Expecting the Messiah

3rd Sunday of Advent | December 16, 2018

Zephaniah 3:14-20  •  Isaiah 12:2-6  •  Philippians 4:4-7  •  Luke 3:7-18

Luke 3:7-18 New Living Translation (NLT)

When the crowds came to John for baptism, he said, “You brood of snakes! Who warned you to flee the coming wrath? Prove by the way you live that you have repented of your sins and turned to God. Don’t just say to each other, ‘We’re safe, for we are descendants of Abraham.’ That means nothing, for I tell you, God can create children of Abraham from these very stones. Even now the ax of God’s judgment is poised, ready to sever the roots of the trees. Yes, every tree that does not produce good fruit will be chopped down and thrown into the fire.”

10 The crowds asked, “What should we do?”

11 John replied, “If you have two shirts, give one to the poor. If you have food, share it with those who are hungry.”

12 Even corrupt tax collectors came to be baptized and asked, “Teacher, what should we do?”

13 He replied, “Collect no more taxes than the government requires.”

14 “What should we do?” asked some soldiers.

John replied, “Don’t extort money or make false accusations. And be content with your pay.”

15 Everyone was expecting the Messiah to come soon, and they were eager to know whether John might be the Messiah. 16 John answered their questions by saying, “I baptize you with water; but someone is coming soon who is greater than I am—so much greater that I’m not even worthy to be his slave and untie the straps of his sandals. He will baptize you with the Holy Spirit and with fire. 17 He is ready to separate the chaff from the wheat with his winnowing fork. Then he will clean up the threshing area, gathering the wheat into his barn but burning the chaff with never-ending fire.” 18 John used many such warnings as he announced the Good News to the people.

This week we look at the grown-up John the Baptist.  Luke tells us that John is the one the prophet Isaiah wrote about when he said: 

Listen! It’s the voice of someone shouting,
“Clear the way through the wilderness
    for the Lord!
Make a straight highway through the wasteland
    for our God!
Fill in the valleys,
    and level the mountains and hills.
Straighten the curves,
    and smooth out the rough places.
Then the glory of the Lord will be revealed,
    and all people will see it together.
    The Lord has spoken!”

John was a fiery preacher.  He preached the importance of repentance.  One of the messages that we pick up here is that John warns those who have come to hear him preach that they should live in such a way that proves that they have repented and turned toward God.  He also reminds the believers that just because they are Jewish, it doesn’t mean that they will automatically be saved – they must repent and live a life that pleases God and shows that they love Him.  As we prepare for the arrival of Jesus, the same message applies to us.  Following the exchange above, John gives examples of how those who have gathered should live.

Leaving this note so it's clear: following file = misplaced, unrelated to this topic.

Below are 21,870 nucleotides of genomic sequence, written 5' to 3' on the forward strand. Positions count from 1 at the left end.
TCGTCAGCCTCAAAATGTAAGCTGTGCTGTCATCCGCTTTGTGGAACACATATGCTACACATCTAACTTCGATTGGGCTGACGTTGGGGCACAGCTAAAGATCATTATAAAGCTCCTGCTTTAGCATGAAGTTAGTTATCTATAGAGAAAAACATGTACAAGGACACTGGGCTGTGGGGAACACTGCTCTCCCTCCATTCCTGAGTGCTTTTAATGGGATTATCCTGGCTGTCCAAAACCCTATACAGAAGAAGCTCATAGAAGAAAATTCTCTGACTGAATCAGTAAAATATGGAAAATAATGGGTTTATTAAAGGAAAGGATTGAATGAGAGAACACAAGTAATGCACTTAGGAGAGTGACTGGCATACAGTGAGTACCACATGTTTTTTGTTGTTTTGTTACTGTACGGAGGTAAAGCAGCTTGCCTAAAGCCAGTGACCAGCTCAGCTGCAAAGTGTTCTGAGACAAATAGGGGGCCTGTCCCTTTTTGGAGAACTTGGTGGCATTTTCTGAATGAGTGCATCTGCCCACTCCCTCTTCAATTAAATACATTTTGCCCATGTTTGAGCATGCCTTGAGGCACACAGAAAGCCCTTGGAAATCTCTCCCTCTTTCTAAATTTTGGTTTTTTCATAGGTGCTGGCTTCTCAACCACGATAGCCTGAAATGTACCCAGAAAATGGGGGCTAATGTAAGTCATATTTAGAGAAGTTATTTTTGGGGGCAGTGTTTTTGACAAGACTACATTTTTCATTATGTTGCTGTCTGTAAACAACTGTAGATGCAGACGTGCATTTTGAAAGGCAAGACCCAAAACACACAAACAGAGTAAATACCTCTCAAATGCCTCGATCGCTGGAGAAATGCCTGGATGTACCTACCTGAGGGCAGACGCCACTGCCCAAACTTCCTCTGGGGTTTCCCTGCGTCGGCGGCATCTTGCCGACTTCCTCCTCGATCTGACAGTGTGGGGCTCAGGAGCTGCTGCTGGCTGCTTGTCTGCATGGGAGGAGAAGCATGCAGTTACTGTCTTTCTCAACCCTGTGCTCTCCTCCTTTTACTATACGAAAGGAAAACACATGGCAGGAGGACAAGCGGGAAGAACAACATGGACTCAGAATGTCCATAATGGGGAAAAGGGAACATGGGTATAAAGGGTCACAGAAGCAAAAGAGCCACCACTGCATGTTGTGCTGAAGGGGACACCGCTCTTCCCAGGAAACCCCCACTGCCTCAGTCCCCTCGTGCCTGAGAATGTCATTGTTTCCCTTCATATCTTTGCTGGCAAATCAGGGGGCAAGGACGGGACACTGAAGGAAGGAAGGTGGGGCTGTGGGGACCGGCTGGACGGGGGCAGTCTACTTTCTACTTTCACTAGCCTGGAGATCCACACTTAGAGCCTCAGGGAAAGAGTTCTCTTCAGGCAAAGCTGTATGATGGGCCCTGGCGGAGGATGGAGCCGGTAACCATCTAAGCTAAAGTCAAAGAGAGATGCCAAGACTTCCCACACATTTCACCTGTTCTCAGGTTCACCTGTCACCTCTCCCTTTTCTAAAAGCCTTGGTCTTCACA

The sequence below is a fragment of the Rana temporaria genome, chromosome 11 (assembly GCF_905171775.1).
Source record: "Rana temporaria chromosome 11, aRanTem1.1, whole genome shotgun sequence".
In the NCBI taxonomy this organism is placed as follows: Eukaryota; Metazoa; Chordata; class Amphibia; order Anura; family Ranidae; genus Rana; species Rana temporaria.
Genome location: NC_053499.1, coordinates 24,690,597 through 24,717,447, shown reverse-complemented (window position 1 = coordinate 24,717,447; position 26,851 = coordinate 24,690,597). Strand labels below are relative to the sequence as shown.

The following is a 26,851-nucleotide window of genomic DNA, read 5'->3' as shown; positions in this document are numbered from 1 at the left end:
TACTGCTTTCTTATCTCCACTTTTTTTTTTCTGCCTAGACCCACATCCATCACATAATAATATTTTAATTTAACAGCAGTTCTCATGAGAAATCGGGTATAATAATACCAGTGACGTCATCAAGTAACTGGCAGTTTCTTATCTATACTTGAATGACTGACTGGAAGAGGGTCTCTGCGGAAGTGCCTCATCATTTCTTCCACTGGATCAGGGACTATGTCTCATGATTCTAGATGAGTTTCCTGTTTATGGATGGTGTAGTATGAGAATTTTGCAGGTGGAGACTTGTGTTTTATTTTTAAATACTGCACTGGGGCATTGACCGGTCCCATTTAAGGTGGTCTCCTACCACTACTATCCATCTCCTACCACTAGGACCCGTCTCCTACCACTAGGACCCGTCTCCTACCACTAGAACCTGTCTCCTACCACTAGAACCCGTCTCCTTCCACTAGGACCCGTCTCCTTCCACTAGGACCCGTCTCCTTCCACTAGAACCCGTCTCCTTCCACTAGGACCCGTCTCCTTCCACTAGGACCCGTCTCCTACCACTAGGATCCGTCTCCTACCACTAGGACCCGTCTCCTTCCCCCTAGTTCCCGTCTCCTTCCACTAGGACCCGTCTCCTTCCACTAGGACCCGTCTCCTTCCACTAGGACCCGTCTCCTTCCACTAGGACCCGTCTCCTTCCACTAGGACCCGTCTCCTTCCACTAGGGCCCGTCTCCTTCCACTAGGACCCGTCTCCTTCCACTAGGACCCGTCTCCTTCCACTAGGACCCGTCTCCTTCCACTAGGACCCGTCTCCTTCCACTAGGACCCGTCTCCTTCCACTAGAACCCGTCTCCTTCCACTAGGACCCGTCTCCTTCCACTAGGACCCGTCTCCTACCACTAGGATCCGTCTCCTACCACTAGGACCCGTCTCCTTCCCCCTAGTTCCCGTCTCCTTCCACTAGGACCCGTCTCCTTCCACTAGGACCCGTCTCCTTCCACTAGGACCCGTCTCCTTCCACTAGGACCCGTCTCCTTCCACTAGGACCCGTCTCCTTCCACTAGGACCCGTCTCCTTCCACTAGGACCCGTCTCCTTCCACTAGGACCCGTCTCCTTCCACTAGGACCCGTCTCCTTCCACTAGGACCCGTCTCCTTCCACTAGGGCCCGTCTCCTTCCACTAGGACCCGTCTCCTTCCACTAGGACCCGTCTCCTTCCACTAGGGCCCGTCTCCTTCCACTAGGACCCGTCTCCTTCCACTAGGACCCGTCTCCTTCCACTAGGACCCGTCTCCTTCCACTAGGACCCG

There were those who were gathering who thought maybe John the Baptist was the one, but we are reminded that John was simply preparing the way.  John replies that he his not the Messiah and not even worthy to tie his shoes (or sandals.) 

The purpose of John was to prepare the way – the people were expecting the Messiah.  In these days – especially as we approach Christmas, I encourage you to prepare the way for the arrival of Jesus.  In my travels over the last couple of days, I have been finding many Scrooges and Grinches.  This is a great time of the year to be extra nice to the clerks in Walmart or other stores.  It’s a great time to tip a little extra to a server when you go to a restaurant – and be NICE to them.  Be nice and pleasant to the young people in the drive thru lanes of your favorite restaurant.  

One of the fire department marques locally has a sign that says, “Be the reason for the season.” At first it seems a little weird, but it should be something that we Christ-followers should take to heart.  Jesus was incarnate – meaning he was God in the flesh.  We have been called the be the hands and feet of Jesus.  We have been called to be Jesus.  So the saying goes, “Jesus is the reason for the season.” What if we would be Jesus to those around us?  I really believe that we can make a difference as we expect or await the arrival of the Messiah.  

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